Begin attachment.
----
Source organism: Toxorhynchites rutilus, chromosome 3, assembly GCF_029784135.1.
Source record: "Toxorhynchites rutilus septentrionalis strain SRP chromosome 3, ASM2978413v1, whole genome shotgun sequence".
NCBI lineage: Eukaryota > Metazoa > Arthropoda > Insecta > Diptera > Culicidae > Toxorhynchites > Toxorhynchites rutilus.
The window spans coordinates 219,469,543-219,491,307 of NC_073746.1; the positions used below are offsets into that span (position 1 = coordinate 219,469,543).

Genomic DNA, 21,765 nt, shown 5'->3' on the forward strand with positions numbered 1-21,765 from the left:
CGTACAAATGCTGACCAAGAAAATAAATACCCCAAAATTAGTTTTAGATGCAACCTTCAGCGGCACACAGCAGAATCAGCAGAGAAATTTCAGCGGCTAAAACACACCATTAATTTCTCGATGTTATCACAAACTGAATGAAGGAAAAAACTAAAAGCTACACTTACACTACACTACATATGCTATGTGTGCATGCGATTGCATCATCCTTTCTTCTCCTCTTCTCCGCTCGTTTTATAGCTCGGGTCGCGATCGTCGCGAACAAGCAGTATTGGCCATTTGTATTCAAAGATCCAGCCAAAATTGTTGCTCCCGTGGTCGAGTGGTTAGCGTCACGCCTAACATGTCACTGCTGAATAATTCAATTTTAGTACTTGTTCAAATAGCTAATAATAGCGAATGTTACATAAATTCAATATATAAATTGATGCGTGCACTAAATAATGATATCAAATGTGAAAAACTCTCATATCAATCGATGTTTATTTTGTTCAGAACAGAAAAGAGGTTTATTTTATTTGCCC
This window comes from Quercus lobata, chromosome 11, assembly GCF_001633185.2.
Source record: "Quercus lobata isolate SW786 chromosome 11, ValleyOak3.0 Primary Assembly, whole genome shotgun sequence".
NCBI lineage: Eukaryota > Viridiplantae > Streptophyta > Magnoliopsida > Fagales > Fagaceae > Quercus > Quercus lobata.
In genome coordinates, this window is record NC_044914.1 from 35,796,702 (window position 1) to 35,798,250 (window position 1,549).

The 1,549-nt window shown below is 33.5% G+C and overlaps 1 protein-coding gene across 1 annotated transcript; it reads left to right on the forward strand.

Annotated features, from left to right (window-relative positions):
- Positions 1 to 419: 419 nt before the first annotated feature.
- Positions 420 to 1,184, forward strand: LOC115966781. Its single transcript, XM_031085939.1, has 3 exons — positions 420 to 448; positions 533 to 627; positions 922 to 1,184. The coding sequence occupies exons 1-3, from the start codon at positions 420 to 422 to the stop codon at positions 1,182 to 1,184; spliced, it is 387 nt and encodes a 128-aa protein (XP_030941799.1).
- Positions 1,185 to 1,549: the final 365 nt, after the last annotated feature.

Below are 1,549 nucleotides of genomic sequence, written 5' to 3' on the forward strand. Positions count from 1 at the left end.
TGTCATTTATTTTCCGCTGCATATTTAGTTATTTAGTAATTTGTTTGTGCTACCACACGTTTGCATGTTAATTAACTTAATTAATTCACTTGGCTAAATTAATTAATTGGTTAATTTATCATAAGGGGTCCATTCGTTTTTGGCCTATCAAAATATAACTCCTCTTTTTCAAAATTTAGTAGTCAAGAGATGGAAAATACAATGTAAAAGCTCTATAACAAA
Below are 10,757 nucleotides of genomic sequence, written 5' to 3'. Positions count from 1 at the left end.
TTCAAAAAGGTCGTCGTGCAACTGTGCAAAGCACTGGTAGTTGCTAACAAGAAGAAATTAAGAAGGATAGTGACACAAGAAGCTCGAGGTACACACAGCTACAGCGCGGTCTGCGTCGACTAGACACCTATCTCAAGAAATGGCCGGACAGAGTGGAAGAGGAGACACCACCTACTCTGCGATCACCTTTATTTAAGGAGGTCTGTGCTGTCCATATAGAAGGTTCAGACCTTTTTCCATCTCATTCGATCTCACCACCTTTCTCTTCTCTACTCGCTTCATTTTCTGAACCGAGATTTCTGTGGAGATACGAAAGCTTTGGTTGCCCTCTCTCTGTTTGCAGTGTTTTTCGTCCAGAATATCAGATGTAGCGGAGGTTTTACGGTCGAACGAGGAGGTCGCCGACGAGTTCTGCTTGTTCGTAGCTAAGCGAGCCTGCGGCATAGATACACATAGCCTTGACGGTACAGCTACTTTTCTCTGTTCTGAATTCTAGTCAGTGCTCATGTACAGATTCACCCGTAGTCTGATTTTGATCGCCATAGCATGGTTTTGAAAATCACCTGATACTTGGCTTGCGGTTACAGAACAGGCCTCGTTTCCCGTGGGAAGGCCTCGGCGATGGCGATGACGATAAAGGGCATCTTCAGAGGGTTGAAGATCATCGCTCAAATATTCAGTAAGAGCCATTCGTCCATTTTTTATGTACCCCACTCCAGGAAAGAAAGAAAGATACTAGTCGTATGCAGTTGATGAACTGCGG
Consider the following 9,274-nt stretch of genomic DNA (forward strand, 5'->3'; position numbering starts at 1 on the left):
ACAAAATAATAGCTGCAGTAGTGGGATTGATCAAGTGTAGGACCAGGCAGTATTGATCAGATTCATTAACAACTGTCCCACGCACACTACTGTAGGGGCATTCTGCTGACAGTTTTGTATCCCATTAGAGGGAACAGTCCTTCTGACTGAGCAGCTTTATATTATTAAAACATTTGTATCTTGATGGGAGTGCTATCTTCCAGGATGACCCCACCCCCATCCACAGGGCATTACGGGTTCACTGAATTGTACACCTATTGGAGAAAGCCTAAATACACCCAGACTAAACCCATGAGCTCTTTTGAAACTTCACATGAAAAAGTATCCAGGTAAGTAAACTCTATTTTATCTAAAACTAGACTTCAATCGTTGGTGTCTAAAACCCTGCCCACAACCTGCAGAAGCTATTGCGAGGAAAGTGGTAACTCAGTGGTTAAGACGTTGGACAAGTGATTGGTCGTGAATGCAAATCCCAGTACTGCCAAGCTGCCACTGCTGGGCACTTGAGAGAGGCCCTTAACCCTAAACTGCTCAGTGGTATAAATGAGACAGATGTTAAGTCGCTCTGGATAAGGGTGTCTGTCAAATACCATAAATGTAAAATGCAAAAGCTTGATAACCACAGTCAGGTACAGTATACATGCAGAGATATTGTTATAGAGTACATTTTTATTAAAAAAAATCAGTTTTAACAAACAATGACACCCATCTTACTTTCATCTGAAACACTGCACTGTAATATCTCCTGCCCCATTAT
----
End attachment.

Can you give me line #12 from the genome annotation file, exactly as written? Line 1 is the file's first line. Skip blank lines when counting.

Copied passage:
Annotated features, from left to right (window-relative positions):